2.1km later I was crying again as I crossed the finish line. I remember very clearly crossing the line, putting my hands over my head as an acknowledgement that I’d completed the thing, a sign of accomplishment, triumph which was swiftly followed by me covering my hands over my face in a halfhearted attempt to cover up the tears once again. I know that this definitely happened as I have since seen the video of me crossing the finish line. The tears continued for several minutes while I a) received my medal, b) received a rose (given to all female finishers) c) got water and d) was wrapped in a space blanket. A massive ‘Tak’ (the Danish for thank you) to all of the very patient and understanding marathon helpers who did not seem to judge my sobbing self as I passed through each of these stations babbling in English.

It wasn’t that bad
Despite my accounts of my tears, the experience - on the whole - wasn’t that bad. In the final weeks and days of my preparation I had begun to be filled with an overpowering dread. Three weeks out I was terrified. Full on terrified. While I had been training solidly since January (the marathon was in May) my last month of training was far from ideal in that it involved me a)relocating back to Ireland b) starting a new job and c) getting a nasty cold partly as a result of a and b. I put in my last (and longest) training run 3 weeks out from race day and after that point I confined myself to resting up and trying to eat well. That didn’t stop the feelings of dread washing over my every few days. As it got closer and closer to race day I resigned myself to the fact that I probably wouldn’t run as fast a time as I’d aimed for months previously, and even that I might have to walk towards the end if it all got too much. By race day I just wanted to finish the thing, in whatever time I could, and it whatever shape I could.

View of the start line

But on race day as I set off and the kilometres ticked by it… wasn’t too bad. In fact, parts of the race I really enjoyed. I set off at a nice pace which I managed to hold fairly steadily for the first 30 or so kilometres. Even when, at this point, the rain began to bucket down and it went from being a chilly Danish day to being a cold, wet and windy Danish day I trucked on buoyed up by Beyonce’s ‘Crazy in Love’ and a bit of ‘Don’t Rain on my Parade’ (which could not have come on at a better time). ‘The wall’, the point of sheer pain and agony that marathon runners talk about in hushed tones, a point usually experienced 20+miles (or 32+kilometres) into the race, never materialised for me. By luck or by design I never had to face it.

Delighted with myself
Keeping Going
I have a number of ideas as to what helped me avoid ‘the wall’, but it was probably a combination of good nutrition, hydration, tunes and support that got me through.

All laid out ready to go. Complete with energy gels and
 the all-important 'An Mhi' wrist band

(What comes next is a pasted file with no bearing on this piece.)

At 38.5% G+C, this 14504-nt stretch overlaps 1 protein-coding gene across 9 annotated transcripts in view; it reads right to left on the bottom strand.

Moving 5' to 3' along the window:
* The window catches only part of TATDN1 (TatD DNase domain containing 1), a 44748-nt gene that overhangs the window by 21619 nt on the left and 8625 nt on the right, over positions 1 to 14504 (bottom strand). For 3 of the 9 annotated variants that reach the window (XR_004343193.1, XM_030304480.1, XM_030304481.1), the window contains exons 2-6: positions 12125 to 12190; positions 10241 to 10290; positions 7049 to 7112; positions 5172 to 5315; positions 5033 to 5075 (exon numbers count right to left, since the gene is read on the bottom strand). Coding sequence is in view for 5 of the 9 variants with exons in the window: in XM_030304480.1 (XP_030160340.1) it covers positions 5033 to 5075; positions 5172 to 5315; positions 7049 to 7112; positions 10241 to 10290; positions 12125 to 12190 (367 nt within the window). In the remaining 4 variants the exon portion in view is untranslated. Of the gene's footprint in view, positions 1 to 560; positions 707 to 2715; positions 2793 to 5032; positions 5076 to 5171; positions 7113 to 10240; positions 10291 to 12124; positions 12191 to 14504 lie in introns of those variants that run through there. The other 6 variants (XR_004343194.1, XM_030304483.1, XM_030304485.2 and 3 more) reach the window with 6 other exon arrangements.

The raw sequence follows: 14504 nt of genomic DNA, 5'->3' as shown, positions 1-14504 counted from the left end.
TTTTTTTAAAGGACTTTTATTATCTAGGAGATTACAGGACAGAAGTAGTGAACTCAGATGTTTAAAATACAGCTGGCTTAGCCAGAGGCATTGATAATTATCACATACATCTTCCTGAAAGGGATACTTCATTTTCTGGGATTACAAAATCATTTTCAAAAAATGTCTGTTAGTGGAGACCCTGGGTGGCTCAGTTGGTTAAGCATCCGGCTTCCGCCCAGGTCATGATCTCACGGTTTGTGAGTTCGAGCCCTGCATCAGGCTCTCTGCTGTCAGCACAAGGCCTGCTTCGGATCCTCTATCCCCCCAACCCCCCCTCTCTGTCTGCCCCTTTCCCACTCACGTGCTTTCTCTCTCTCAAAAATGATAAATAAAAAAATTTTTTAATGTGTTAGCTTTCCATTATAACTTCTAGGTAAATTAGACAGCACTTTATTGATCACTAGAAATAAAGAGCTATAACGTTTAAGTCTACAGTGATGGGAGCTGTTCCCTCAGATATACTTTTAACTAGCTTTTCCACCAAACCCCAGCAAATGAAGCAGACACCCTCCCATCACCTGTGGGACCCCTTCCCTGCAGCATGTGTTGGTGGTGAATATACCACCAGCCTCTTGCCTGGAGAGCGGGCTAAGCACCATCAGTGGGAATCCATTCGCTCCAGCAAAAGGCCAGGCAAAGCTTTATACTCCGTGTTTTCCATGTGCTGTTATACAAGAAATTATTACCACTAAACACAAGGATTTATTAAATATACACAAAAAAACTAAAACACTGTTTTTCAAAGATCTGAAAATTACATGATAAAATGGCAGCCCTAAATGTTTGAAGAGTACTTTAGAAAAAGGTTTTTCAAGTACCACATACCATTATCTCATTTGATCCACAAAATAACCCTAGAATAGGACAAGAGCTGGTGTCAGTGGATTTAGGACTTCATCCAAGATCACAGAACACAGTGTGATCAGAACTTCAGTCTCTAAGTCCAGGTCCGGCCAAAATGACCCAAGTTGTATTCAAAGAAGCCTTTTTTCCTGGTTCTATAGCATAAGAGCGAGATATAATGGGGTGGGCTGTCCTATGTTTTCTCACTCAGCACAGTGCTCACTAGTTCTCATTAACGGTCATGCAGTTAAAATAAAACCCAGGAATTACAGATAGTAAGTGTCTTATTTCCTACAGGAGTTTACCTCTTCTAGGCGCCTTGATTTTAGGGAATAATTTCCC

Nutrition and hydration had been planned days in advance. I knew exactly how often the hydration stations were, I knew roughly when I’d need to take my energy gels, I knew exactly what I was going to eat for breakfast that morning. I couldn’t speak highly enough for how well the race was organised except for one aspect of the hydration stations. At every second hydration stations runners were offered orange or banana segments in addition to water and sports drinks. However, the offering of banana segments led to an almost cartoon like scenario where for 100 yards after the station there were banana peels discarded all along the course, a recipe for falls! I managed to maintain upright at these points by slowing to a walk, some of my fellow athletes were braver (sillier) and ran through and I saw more than one person stumble.

Music also played a key role in the race. My sister had helped me to put together a playlist which combined current pop tunes, 90s dance music and more than a couple of broadway numbers – basically all of my favourite things. Every single song was a gem and I regularly found myself singing along, miming and even doing ‘jazz hands’ as different songs came on.

I could not have completed the marathon without the incredible support of friends and family. Sarah and Johannes, my friends who live in Copenhagen hosted me, made signs, helped me carboload and raced around Copenhagen on the underground to pop up along the course at least five different points. Seeing an Irish flag and hearing my name being cheered put an extra spring in my step every single time.
I also had lots of lovely people send me texts, emails etc and wish me good luck but a special shout out needs to go to Kim Behrman, whose remote training advice, practice tips (from everything to energy gels to race gear) as well as inspirational messages were exactly what I needed, especially in the lowest ebbs of my training. I asked her many silly questions and she answered each and every one of them.

Johannes - one half of my amazing cheer squad
Another one?

It was absolutely amazing running through the streets of Copenhagen, getting to explore and see a whole new city by running through every one of its neighbourhoods. The route took in the cobbled lanes of the old town, I ran through residential areas and dockland industrial zones. That said, the idea of running on home turf appeals to me so I’ve signed up to run the Dublin marathon in October. This time the streets, landmarks and accents of the crowds will be familiar. I feel incredibly lucky that I’m healthy enough to run 26.2 miles so why not do it again, eh? 

Post-race. Cold, wet but happy.